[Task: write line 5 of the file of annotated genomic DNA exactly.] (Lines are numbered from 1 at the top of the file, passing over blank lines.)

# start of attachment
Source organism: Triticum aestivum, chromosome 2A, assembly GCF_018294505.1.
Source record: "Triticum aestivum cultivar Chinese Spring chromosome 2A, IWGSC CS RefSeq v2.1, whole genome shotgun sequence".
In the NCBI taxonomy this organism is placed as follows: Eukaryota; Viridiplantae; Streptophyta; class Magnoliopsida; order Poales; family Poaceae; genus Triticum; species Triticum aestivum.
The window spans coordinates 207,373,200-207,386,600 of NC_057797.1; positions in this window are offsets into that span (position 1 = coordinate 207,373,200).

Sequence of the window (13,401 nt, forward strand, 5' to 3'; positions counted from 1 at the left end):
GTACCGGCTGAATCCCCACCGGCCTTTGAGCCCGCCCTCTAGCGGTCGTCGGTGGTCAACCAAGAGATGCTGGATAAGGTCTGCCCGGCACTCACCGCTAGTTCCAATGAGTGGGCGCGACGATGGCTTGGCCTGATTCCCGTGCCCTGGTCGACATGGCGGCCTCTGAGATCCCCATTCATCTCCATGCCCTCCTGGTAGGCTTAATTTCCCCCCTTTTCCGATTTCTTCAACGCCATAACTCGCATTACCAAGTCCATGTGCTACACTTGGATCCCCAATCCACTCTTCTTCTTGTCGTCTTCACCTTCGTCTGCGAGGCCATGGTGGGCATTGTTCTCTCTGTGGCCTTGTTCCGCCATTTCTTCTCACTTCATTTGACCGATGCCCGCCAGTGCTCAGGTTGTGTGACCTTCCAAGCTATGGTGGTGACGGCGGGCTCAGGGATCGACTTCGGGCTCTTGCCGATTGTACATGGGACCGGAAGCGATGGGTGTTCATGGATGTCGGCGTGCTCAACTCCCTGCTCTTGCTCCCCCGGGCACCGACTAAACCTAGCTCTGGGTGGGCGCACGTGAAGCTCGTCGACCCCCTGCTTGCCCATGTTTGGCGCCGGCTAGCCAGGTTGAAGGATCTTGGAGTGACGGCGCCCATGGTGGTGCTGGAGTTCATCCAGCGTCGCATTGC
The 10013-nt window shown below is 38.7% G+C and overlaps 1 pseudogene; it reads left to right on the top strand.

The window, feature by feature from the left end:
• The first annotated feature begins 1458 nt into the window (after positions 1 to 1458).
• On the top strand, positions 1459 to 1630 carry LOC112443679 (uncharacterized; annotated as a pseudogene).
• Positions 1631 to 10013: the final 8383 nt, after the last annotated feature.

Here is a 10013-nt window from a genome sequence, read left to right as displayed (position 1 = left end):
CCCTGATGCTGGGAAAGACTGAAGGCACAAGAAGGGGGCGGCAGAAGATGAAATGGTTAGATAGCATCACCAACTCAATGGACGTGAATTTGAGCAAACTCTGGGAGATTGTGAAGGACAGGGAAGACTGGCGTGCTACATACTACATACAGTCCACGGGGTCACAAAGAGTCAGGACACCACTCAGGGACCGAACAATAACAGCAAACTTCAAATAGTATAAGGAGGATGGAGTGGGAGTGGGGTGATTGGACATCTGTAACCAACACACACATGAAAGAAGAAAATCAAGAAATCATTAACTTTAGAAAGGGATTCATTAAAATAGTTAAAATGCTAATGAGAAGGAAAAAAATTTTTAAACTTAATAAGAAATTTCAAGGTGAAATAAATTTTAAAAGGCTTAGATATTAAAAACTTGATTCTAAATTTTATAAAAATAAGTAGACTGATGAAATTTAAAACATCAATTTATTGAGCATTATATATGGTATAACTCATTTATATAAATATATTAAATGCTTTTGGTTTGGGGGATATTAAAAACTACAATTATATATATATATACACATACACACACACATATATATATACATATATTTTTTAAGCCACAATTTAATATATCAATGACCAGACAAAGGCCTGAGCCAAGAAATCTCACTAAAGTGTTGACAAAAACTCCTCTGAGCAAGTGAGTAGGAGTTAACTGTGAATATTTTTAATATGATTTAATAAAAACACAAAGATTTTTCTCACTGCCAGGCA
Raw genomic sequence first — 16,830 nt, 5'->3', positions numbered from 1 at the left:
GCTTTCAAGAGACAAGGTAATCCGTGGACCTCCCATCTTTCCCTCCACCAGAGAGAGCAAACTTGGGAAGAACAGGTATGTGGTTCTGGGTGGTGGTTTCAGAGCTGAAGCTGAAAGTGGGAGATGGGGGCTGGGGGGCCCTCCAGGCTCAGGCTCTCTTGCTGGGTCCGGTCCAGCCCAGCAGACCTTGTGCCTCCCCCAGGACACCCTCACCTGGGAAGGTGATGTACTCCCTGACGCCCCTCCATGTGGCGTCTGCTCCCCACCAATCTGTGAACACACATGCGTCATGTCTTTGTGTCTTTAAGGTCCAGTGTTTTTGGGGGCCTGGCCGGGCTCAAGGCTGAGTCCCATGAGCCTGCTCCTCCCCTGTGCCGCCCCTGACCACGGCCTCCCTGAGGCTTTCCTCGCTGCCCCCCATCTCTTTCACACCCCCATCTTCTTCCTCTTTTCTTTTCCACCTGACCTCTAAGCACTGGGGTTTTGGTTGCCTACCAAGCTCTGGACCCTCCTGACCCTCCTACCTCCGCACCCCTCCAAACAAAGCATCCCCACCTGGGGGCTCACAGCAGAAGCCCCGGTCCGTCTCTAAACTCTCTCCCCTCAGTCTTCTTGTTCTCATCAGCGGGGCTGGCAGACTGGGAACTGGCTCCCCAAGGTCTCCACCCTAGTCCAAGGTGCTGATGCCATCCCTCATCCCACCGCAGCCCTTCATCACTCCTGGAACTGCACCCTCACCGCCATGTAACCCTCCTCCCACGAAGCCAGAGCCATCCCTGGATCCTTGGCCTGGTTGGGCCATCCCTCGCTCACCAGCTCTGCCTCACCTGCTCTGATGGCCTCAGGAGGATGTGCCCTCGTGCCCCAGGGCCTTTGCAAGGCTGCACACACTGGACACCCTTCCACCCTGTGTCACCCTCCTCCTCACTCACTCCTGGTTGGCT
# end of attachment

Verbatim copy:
Sequence of the window (13,401 nt, forward strand, 5' to 3'; positions counted from 1 at the left end):